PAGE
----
On April 24, McCarthy's lawyer, Ty Cobb, told the New York Times that she "categorically denied leaking classified information [and] having access to the information attributed to her". It was not in dispute that she had unauthorized contact with reporters. NBC's Andrea Mitchell called such contact a "firing offense", adding, "but no one can recall anyone being fired for this". Prior to being firing, she had submitted her resignation on February 7, 2006, and her scheduled last day of work was April 30. On the same day, a Newsweek story quoted Beers as saying that she "categorically denie[d] being the source of the leak". The same Newsweek article reported that a "counter-terrorism official ... acknowledged that in firing McCarthy, the CIA was not necessarily accusing her of being the principal, original, or sole leaker of any particular story".
According to David Johnston and Scott Shane of the New York Times, "In an effort to stem leaks, the Bush administration launched several initiatives this year  targeting journalists and national security employees. They include FBI probes, extensive polygraphing inside the CIA and a warning from the Justice Department that reporters could be prosecuted under espionage laws."
As yet, no criminal charges have been filed against McCarthy. The media has also reported that intelligence and law enforcement officials indicated that charges would not likely be filed against McCarthy. According to news reports, other CIA officials have leaked classified information without being fired or prosecuted. Most notable among these is Paul R. Pillar who leaked portions of a classified National Intelligence Estimate he worked on.
According to David Johnston and Scott Shane of The New York Times, "In an effort to stem leaks, the Bush administration launched several initiatives this year  targeting journalists and national security employees. They include FBI probes, extensive polygraphing inside the CIA and a warning from the Justice Department that reporters could be prosecuted under espionage laws". The relevant parts of the Espionage Act of 1917 is in U.S. Code Title 18, Part I, Chapter 37. Deliberate disclosure of classified material for which one is entrusted access fall under Section §794 and Section §798 (see ,). These laws carry penalties of up to capital punishment or up to ten years imprisonment, respectively.
The polygraph investigation was part of a large-scale investigation into intelligence leaks. According to the Los Angeles Times, "In the last several months, the agency has conducted dozens of 'single-issue' polygraph examinations in which senior officers were asked exclusively about contacts with news organizations and disclosures of classified information". Some have suggested that the investigations may have been politically motivated. Former CIA officer Melissa Boyle Mahle while appearing on MSNBC's Countdown on April 24, 2006, that many in the agency consider the leak investigation a "witch hunt". She added that, "within the agency, there is no such thing as a good leak. And everybody looks at that pretty much through the same optic. Leaks are bad. Nobody supports it. And if you are caught leaking, you're—not only are you going to get fired and lose your security clearance, but you're going to lose the respect of your colleagues". She observed that Director of Central Intelligence Porter Goss focused on leaks from "the first day [he] came over to the CIA" and suggests that "employees feel targeted" by what is widely perceived as a witch hunt.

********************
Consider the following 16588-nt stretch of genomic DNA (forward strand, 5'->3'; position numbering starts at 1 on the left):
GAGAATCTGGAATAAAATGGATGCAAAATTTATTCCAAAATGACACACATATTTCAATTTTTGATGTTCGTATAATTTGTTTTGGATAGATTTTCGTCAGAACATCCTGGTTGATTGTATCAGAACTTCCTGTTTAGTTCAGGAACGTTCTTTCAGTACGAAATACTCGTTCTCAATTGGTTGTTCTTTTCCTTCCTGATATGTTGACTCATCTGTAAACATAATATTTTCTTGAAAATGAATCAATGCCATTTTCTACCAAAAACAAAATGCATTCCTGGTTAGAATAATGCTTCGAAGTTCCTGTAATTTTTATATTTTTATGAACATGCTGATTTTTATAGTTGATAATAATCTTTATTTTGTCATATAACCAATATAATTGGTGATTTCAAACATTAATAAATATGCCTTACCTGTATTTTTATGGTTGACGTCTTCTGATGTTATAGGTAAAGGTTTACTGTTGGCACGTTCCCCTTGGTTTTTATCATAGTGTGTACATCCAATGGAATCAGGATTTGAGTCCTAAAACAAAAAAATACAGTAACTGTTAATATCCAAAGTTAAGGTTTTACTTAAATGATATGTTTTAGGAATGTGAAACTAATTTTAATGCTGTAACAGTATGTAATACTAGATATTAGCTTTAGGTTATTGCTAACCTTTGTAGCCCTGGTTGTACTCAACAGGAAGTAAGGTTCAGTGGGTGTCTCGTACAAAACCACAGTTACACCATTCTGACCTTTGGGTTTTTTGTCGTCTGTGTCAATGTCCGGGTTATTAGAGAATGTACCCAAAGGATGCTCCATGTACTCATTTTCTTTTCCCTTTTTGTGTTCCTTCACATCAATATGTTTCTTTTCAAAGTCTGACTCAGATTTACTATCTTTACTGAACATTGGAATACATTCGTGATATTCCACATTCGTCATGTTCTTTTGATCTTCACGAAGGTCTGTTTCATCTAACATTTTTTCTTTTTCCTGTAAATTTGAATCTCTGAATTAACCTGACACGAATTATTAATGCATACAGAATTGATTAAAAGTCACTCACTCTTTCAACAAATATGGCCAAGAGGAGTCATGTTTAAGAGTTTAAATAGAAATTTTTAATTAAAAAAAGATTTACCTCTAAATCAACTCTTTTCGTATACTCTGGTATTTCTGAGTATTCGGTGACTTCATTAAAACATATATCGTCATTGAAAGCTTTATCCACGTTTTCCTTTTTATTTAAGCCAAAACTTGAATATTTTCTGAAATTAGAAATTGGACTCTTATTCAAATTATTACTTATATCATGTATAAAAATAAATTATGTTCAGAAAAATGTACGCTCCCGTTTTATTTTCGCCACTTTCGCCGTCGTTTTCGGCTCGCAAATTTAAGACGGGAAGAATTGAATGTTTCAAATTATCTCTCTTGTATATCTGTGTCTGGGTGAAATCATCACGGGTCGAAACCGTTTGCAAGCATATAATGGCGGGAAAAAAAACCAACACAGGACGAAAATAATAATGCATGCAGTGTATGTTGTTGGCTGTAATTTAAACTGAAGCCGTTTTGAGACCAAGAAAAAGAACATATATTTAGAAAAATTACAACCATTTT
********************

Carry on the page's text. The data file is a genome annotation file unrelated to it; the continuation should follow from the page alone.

On November 14, 2004, Newsday quoted a former senior CIA official on the political implications of Goss's focus on leaks: "The agency is being purged on instructions from the White House. ... Goss was given instructions ... to get rid of those soft leakers and liberal Democrats. The CIA is looked on by the White House as a hotbed of liberals and people who have been obstructing the president's agenda." Less than two weeks after McCarthy's dismissal, Goss himself was forced out of the CIA, resigning his directorship "under pressure" on May 5, 2005.
On April 21, 2006, NBC reported that the "leak pertained to stories on the CIA's rumored secret prisons in Eastern Europe", commonly known as black sites. The article added that the original Washington Post report, authored by Dana Priest, "caused an international uproar, and government officials have said it did significant damage to relationships between the U.S. and allied intelligence agencies". Earlier in April 2006, Priest received a Pulitzer Prize for beat journalism for her report on the black sites, a decision that was criticized by some political commentators as Priest refused to identify her sources. Accuracy in Media demanded Priest reveal her sources or return the Pulitzer Prize.